April 5, 2017
President Proposes FY2017 NEA Cut
While NASAA and other arts organizations were in the midst of responding to the news that the Trump administration was proposing elimination of the National Endowment for the Arts (NEA) in its fiscal year 2018 budget, details emerged last week that the administration also was encouraging Congress to consider reducing the agency’s budget by $15 million for the remainder of the current fiscal year.
This proposal is especially problematic given the schedule of NEA grant cycles. Any cuts to the NEA’s remaining FY2017 grants budget would have an acute impact on state arts agencies, because state Partnership Agreement awards are determined in the spring, with award start dates typically beginning in July. This point is especially important because—in addition to our outright opposition to any reduction in funding to the NEA—it is incumbent upon NASAA and state arts agencies to communicate to legislators that the latest proposal is especially impactful on states and must be rebuked by Congress.
I want to thank those of you who were able to attend Arts Advocacy Day in Washington, D.C., last month. The timing of the conference could not have been more beneficial, and the feedback we’ve received from members of Congress so far has been quite positive. If you were not able to attend this year, now is the time to contact your legislators and urge them to support the NEA. The government is currently operating under a short-term continuing resolution that is set to expire on April 28. Consequently, Congress is negotiating with the White House on the terms of a bill to fund the government until the end of the fiscal year (September 30). In contacting your members of Congress, please consider the following points:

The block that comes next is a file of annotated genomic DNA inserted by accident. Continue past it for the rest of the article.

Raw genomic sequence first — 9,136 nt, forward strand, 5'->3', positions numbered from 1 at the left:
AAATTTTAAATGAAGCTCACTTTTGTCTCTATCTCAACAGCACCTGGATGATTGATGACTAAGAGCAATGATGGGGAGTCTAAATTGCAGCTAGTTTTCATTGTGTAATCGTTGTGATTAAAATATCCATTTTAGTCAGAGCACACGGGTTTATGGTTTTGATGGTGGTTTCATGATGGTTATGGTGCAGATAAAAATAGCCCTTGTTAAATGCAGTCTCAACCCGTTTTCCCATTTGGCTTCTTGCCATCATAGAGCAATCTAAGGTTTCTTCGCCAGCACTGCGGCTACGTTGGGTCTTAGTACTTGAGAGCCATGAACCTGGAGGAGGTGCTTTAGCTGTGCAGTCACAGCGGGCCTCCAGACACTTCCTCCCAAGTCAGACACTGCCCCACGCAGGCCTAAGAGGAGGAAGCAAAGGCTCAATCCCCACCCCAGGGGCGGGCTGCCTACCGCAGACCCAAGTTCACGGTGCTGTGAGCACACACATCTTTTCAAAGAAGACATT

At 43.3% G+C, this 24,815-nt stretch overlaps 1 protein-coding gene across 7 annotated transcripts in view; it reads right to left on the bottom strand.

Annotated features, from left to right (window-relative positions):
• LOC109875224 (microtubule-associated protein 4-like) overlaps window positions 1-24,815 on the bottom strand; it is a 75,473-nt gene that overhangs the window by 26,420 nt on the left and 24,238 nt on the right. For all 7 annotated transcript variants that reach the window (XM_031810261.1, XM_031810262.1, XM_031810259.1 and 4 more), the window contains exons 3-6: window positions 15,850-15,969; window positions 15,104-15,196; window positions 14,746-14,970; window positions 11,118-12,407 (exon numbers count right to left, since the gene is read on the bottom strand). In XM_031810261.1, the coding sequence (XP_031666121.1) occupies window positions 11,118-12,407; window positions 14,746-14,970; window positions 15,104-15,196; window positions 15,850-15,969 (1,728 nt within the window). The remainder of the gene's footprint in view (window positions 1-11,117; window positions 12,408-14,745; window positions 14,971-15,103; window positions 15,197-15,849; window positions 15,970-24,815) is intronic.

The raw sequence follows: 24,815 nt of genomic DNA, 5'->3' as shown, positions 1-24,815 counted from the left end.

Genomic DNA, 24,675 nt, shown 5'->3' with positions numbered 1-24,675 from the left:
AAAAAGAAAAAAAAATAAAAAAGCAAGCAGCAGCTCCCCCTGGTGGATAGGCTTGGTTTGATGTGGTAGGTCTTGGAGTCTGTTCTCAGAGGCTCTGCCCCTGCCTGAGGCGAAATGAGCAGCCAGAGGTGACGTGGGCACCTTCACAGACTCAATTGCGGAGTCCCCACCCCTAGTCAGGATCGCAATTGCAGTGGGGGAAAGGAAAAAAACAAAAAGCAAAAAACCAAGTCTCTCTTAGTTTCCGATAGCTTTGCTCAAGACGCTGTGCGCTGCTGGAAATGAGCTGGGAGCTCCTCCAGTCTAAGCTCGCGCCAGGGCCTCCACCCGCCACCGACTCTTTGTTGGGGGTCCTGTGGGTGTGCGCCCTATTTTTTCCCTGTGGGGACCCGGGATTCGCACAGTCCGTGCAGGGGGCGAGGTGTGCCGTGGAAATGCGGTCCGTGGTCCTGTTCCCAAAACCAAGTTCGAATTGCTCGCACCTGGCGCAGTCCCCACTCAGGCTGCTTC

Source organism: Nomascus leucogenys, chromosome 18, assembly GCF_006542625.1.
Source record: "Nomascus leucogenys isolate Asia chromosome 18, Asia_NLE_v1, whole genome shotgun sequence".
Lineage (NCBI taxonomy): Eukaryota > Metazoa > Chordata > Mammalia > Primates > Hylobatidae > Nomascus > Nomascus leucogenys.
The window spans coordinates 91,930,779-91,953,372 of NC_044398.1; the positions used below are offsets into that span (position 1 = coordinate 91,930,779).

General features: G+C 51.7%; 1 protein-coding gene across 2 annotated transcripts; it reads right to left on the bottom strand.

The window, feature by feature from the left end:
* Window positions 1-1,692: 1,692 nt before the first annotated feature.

- Urge them to oppose the President’s proposals to reduce the NEA’s FY2017 budget and eliminate the NEA in FY2018.
- Make sure to emphasize that a cut to the 2017 budget would impact state arts agencies.
- Highlight a recent event or program undertaken by your agency.
- Congress begins a two-week recess on April 8. If the opportunity presents itself, invite the member and their staff to take a tour. These visits help build a relationship with the elected official, while also providing an opportunity to reinforce the fact that funding for the NEA benefits every congressional district in the United States.
With the Trump administration making sweeping proposals to cut funding for federal programs far beyond the NEA, it is critical that Congress hears from us that cuts to the agency are unacceptable. Beyond the above talking points, feel free to consult NASAA’s Advocacy Tools for helpful suggestions. If you are unsure whom to contact in Congress, use these links to identify your House and Senate delegations now. In urgent times like these, reaching every member of Congress is impactful—and it is especially important if your state is represented by one of the following members of either the House or Senate Interior Appropriations subcommittees:
Ken Calvert, California, Chairman
Mike Simpson, Idaho
Tom Cole, Oklahoma
David Joyce, Ohio
Chris Stewart, Utah, Vice Chair
Mark Amodei, Nevada
Evan Jenkins, West Virginia
Betty McCollum, Minnesota, Ranking Member
Chellie Pingree, Maine
Derek Kilmer, Washington
Marcy Kaptur, Ohio
Lisa Murkowski, Alaska, Chair
Thad Cochran, Mississippi, Chair of Full Committee
Lamar Alexander, Tennessee
Roy Blunt, Missouri
John Hoeven, North Dakota
Mitch McConnell, Kentucky, Majority Leader
Steve Daines, Montana
Shelley Moore Capito, West Virginia
Tom Udall, New Mexico, Ranking Member
Diane Feinstein, California
Patrick Leahy, Vermont
Jack Reed, Rhode Island
Jon Tester, Montana
Jeff Merkley, Oregon
Chris Van Hollen, Maryland
Thank you for your timely outreach and enthusiasm in support of the National Endowment for the Arts. Congress has heard loud and clear that the NEA is a valued part of the federal government. By continuing to make this case, I am confident that we, along with our champions in Congress, will be able to preserve the NEA and make it even stronger moving forward.
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